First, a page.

[NIU Huskie Athletics]
Abrahamson is happy to be involved during the full season, hitting places such as Palm Springs, California; Las Vegas; Tampa, Florida; Myrtle Beach, South Carolina; Orlando, Florida; and Phoenix in the spring and plenty of trips to the Women’s College World Series in Oklahoma City. She does bat testing, makes recommendations and assessments to teams, bat-makers and more. Typically four times a year, an NCAA-approved bat list comes out, and Abrahamson plays a big role in what bats make the list or fail to. She has done all of this at her own pace, and still plays a hand in the larger process of equipment testing.
It was Groth who gave Abrahamson her job in NIU’s administration in 1994 and enabled Abrahamson the freedom to take on other roles such as the ones with the NCAA. Abrahamson responded by being a crutch Groth could lean on, whether it be professional or personal.
“She was my rock. She’s hard-working, got along with the student athletes, huge heart, great integrity,” Groth said. “If you had to paint a picture of the perfect colleague you wanted on your team, it was Dee.”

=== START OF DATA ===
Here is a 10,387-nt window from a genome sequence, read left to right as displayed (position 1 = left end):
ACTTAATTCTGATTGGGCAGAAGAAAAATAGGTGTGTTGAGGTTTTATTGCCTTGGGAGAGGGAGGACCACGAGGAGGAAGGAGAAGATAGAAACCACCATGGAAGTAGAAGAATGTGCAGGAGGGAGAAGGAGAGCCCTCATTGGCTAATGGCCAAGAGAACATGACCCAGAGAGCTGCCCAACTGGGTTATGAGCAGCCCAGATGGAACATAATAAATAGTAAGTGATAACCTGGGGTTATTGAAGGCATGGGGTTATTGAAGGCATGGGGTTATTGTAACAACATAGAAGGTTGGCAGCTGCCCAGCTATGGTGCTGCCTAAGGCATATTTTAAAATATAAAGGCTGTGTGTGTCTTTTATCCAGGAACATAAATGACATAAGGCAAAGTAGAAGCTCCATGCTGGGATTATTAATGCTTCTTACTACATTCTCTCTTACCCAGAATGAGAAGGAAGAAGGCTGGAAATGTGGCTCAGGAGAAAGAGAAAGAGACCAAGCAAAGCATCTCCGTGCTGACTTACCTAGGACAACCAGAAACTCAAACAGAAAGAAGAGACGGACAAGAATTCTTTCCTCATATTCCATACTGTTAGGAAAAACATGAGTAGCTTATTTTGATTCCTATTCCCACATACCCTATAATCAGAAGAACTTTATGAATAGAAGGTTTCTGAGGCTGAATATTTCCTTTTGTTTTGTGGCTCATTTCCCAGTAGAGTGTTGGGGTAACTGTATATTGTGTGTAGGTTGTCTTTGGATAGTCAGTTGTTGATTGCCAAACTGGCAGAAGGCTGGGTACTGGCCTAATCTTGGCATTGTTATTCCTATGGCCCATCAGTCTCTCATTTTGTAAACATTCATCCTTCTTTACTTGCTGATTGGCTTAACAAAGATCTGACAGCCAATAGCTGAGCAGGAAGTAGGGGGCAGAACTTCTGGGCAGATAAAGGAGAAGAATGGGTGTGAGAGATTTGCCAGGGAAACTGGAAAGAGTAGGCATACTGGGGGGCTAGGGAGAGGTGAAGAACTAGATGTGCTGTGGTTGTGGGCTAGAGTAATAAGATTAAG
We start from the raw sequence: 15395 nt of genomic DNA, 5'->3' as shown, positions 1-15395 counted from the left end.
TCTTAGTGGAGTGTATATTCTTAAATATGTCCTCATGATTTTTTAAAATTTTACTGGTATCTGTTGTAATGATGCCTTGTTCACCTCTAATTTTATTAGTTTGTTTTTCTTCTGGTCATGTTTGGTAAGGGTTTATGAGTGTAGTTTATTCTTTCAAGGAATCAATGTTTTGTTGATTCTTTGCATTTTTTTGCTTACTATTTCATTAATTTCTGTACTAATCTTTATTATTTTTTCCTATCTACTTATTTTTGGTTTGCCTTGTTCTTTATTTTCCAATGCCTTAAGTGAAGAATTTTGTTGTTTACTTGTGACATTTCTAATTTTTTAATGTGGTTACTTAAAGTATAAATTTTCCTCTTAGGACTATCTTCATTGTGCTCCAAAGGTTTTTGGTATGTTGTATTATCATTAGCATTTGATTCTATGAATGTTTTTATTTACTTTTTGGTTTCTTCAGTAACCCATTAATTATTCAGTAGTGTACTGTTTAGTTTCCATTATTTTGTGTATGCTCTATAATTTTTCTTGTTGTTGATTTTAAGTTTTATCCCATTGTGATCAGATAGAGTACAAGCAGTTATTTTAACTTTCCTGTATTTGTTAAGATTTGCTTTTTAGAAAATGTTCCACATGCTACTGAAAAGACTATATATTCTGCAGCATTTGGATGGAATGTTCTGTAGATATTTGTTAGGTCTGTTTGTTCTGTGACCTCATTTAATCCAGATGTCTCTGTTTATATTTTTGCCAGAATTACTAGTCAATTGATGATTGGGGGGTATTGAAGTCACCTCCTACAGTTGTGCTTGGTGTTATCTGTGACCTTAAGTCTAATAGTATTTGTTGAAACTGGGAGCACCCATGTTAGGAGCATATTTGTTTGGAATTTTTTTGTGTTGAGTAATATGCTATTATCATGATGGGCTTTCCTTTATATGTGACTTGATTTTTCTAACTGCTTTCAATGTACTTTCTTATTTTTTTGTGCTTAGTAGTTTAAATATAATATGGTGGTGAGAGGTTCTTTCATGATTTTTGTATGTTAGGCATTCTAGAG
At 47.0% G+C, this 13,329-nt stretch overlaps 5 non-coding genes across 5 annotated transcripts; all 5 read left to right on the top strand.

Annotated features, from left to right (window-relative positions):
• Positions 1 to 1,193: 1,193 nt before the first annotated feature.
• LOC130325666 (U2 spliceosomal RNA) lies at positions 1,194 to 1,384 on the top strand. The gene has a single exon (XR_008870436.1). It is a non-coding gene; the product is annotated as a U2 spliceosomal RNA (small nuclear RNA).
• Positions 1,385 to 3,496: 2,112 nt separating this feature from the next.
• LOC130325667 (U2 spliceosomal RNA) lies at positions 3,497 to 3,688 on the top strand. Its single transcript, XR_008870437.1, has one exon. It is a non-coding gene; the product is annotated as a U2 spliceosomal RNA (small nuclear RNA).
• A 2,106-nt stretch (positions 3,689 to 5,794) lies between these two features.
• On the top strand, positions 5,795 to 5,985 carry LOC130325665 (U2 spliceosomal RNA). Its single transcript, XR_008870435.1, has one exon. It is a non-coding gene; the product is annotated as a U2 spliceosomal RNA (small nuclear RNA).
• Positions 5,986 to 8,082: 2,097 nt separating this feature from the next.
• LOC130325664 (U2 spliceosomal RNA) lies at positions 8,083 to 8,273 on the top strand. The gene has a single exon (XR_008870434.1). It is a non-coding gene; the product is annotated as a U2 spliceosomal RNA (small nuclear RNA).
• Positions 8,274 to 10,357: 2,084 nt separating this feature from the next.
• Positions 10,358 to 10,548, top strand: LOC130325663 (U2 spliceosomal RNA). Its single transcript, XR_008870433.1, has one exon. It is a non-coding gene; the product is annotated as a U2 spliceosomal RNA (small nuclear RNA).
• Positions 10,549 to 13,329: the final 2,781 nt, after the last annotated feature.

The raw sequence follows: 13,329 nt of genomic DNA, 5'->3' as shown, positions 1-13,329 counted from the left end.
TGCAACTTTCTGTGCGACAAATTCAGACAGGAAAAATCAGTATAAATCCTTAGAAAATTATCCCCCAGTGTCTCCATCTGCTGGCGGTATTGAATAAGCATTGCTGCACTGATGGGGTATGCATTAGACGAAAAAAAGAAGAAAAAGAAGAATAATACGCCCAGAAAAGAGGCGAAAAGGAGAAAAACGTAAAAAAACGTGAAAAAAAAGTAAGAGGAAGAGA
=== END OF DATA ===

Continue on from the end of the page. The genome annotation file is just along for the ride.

Abrahamson approached her role as an administrator in a unique fashion, cultivated from years of organizing get-togethers with members of the Huskies’ coaching community.
“When I moved into administration, I really was kind of focused on this was a chance for me instead of coaching players, I was coaching coaches,” Abrahamson said. “Most of my responsibilities were internal operations. I had a lot of first-year head coaches. I was coaching them through coaching and letting them pass that on.”
An avid teacher, Abrahamson always was keen on instructing and learning. She lobbied Groth to let her to sit in on meetings from other sports, wanting to see early in her administrative career how the men’s coaches handled their business behind closed doors.
“Teaching is teaching, whether it’s your mom teaching you how to do stuff or your dad or a teacher in school or a coach or whatever,” Abrahamson said. “It’s helping people learn some skills and then watching them go from fumbling around at it to being really good at it to being great at it to being able to teach somebody else. It’s a really great progression to see.”